Apple Will Offer Parts and Tools for DIY Repairs

pedz

Registered
Holy iFitIt Batman!!! If Apple is serious about this and it really does happen, I bet this becomes the norm. The amount of waste because of the closed nature of platforms is staggering. Sure they can make money with new items but they can also make money with parts AND keep customers based simply on the idea that I can replace my Apple Watch battery myself. PC owners take a huge amount of pride (shamefully -- but they do) in the amount of self abuse and torture they endure because they can come to work on Monday and bitch that their entire weekend was destroyed by their crappy PC but "THEY FIXED IT". Mental disease and all.
 

SGilbert

Registered
I've done many of my own for years. Batteries; keyboards; fans; hard drives.
Parts have been available thanks to Other World, iFixit, Powerbook Medic, etc.
 

pedz

Registered
I've done many of my own for years. Batteries; keyboards; fans; hard drives.
Parts have been available thanks to Other World, iFixit, Powerbook Medic, etc.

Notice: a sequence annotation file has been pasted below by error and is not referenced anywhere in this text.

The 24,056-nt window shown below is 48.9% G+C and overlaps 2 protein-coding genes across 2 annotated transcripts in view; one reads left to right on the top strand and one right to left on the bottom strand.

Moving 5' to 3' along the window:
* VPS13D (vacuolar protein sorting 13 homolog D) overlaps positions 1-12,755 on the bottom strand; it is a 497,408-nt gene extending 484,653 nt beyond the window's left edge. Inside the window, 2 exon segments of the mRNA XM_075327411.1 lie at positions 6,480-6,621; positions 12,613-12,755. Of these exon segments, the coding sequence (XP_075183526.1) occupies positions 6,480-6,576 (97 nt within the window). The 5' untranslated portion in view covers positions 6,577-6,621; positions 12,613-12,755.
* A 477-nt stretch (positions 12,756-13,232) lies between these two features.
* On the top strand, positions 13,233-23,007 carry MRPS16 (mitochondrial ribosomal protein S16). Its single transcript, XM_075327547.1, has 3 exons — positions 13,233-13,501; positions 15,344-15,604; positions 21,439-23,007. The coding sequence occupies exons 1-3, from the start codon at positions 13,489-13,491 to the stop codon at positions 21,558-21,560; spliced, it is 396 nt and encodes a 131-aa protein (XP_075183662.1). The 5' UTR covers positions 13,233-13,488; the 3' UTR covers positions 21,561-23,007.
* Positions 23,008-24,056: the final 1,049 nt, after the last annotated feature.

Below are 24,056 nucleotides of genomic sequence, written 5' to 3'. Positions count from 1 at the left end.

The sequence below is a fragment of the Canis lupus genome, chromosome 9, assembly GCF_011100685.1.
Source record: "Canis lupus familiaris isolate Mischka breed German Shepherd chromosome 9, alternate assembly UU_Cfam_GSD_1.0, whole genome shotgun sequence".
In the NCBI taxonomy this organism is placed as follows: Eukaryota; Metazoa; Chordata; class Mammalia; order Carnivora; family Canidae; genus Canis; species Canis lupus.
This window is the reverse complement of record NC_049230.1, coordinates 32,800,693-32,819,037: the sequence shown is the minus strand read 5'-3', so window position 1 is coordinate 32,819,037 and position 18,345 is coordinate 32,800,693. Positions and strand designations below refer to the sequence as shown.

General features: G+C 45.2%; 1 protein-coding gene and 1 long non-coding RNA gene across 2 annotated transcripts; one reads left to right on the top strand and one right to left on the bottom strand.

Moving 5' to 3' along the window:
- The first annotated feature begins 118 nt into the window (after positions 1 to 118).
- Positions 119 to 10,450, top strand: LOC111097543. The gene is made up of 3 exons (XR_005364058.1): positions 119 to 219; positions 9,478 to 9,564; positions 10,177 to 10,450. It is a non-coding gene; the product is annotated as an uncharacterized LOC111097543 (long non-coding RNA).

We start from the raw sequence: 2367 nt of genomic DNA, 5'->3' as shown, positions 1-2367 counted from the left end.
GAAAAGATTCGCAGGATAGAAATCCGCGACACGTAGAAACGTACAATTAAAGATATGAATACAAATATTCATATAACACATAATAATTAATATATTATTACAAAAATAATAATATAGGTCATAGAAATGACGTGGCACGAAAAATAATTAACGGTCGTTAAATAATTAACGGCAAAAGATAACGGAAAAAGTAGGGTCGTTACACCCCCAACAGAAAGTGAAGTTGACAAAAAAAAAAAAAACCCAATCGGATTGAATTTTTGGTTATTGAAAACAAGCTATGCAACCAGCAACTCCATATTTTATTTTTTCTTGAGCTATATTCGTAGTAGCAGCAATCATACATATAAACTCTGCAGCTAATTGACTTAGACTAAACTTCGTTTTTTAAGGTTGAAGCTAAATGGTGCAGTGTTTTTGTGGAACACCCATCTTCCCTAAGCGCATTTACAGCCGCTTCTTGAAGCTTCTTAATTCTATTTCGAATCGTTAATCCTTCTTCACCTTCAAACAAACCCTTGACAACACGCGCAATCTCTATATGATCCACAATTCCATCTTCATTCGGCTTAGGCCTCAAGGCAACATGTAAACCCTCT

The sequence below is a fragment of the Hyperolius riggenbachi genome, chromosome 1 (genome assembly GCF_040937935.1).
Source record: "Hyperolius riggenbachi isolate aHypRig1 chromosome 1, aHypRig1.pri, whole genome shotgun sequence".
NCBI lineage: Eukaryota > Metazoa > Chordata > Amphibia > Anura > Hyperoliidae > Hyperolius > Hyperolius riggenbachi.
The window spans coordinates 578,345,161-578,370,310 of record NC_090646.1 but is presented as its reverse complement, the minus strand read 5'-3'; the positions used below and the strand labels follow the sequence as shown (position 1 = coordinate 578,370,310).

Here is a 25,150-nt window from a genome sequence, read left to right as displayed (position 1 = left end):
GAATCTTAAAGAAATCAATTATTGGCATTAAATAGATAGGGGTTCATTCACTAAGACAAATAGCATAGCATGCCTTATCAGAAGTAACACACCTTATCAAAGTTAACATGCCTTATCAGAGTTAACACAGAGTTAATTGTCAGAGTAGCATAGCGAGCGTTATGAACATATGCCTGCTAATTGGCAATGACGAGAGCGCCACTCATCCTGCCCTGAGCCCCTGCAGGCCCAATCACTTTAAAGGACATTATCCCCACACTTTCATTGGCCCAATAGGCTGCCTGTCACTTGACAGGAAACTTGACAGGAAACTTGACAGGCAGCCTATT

I have too... but its a perception thing and an attitude thing. Indeed, I "trust" Apple because of the public image. It is hard for me to remember that they are likely no different than FB or Google but their public image of putting "my security" first is hard to completely ignore.
 

Cheryl

Rosie Moderator
Staff member
Mod
There was a time (using the wayback machine) that we could replace and repair our own machines (me included). It was easy to get the parts needed. But then Apple curbed the availability of certain parts. You could not get some parts unless you were an authorized repairperson or you had to have your machine shipped to Apple. Then they stopped authorizing repair shops and curtailed what the repair shops could and could not do. They even went so far as to make their devices so you could not open them without breaking a part unless you had their very special tool.

This latest decision is a big turn around.
 

pedz

Registered
Dribbling off topic a little, when I was high school / college age -- around the time the 8080 and Z80 was the talk of the town, chip manufacturers use to load you up with data books for free. They wanted you to learn and know all about their products. Now days, you need to sign NDA agreements to get the data sheets. Some paranoid idiot got hold of the control stick. Totally nuts to me.
 
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